President Trump postponed a speech on drug pricing this week, leaving observers to wonder whether the White House is rethinking its long-awaited plan to fulfill a major campaign promise and bring down the price of prescription drugs.
During his State of the Union address in January, Trump said that “fixing the injustice” of high drug prices was one of his administration’s top priorities. On March 19, Trump and Health and Human Services Secretary Alex Azar said they would roll out a list of policy proposals for decreasing drug prices “in about a month” while speaking at an event in New Hampshire. That was more than four weeks ago.
Meanwhile, first-quarter lobbying spending by Pharmaceutical Research and Manufacturers of America (PhRMA), the trade group for the pharmaceutical industry, has increased for the second year in a row, from $8 million last year to almost $10 million in 2018, according to federal lobbying disclosures. Last year, PhRMA’s first-quarter spending spiked by 34 percent in the wake of Trump’s election.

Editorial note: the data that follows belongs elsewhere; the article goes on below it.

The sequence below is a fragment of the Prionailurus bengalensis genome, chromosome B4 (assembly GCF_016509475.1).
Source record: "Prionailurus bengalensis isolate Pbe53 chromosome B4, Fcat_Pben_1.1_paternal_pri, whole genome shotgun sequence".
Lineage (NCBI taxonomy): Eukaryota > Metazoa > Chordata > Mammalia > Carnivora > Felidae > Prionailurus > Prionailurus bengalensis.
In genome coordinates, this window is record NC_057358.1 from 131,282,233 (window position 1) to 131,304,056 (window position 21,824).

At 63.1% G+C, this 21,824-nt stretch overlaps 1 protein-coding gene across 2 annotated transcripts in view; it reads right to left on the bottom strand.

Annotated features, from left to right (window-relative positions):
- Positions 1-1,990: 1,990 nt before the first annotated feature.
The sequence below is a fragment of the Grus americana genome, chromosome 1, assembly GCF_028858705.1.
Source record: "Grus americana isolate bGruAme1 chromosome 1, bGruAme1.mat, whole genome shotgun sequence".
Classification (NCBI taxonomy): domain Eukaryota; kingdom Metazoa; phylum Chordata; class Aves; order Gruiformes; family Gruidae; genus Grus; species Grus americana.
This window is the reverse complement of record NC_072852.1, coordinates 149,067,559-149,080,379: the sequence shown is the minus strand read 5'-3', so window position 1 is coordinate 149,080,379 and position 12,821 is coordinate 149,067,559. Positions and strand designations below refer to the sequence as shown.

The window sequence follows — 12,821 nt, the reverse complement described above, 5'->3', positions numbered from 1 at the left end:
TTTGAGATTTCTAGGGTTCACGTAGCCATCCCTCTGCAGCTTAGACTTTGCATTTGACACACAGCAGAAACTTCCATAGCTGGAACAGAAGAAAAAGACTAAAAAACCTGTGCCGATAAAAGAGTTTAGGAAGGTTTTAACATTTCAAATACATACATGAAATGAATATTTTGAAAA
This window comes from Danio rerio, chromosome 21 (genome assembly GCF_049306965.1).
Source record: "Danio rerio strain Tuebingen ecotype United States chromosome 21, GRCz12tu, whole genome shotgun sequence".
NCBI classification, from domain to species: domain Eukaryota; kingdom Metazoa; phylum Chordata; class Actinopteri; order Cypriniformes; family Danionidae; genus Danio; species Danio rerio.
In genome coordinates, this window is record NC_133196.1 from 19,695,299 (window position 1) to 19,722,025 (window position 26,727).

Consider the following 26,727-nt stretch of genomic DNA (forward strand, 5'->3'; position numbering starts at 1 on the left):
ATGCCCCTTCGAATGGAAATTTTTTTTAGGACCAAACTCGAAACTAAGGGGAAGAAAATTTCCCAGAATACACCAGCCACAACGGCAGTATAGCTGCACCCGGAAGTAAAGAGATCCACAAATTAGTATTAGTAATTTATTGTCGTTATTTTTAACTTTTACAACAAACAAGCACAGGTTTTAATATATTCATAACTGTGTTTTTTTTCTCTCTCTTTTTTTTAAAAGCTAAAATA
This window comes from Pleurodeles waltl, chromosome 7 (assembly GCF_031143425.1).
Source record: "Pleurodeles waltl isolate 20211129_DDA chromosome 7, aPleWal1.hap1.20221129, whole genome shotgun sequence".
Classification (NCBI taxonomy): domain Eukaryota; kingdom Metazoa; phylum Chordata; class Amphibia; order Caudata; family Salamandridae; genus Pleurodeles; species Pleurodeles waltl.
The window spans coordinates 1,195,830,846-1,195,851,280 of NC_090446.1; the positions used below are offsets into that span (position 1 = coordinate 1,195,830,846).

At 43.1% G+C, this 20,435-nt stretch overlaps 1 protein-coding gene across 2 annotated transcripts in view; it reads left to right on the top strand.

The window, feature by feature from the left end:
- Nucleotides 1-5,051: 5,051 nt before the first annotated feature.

As Truthout has reported, the cost of pharmaceuticals is expected be one of the top issues shaping the midterm elections. Polls show voters are angry about high drug prices and want political leaders to prioritize bringing them down. Drug manufacturers as well as insurance companies and their pharmacy benefit managers are jockeying for position in the unfolding political debate.
The White House announced Trump would postpone the drug-pricing speech on Monday, a few days after Azar returned from a brief stint in the hospital due to a bowel condition, according to reports. Azar, the former pharmaceutical executive Trump tapped to tackle the drug-pricing issue, is expected to return to work this week, where reports suggest he is surrounding himself with industry insiders.
“Until President Trump decides to take on corporations instead of hiring their executives and lobbyists, he will fail to deliver the change he promised and the…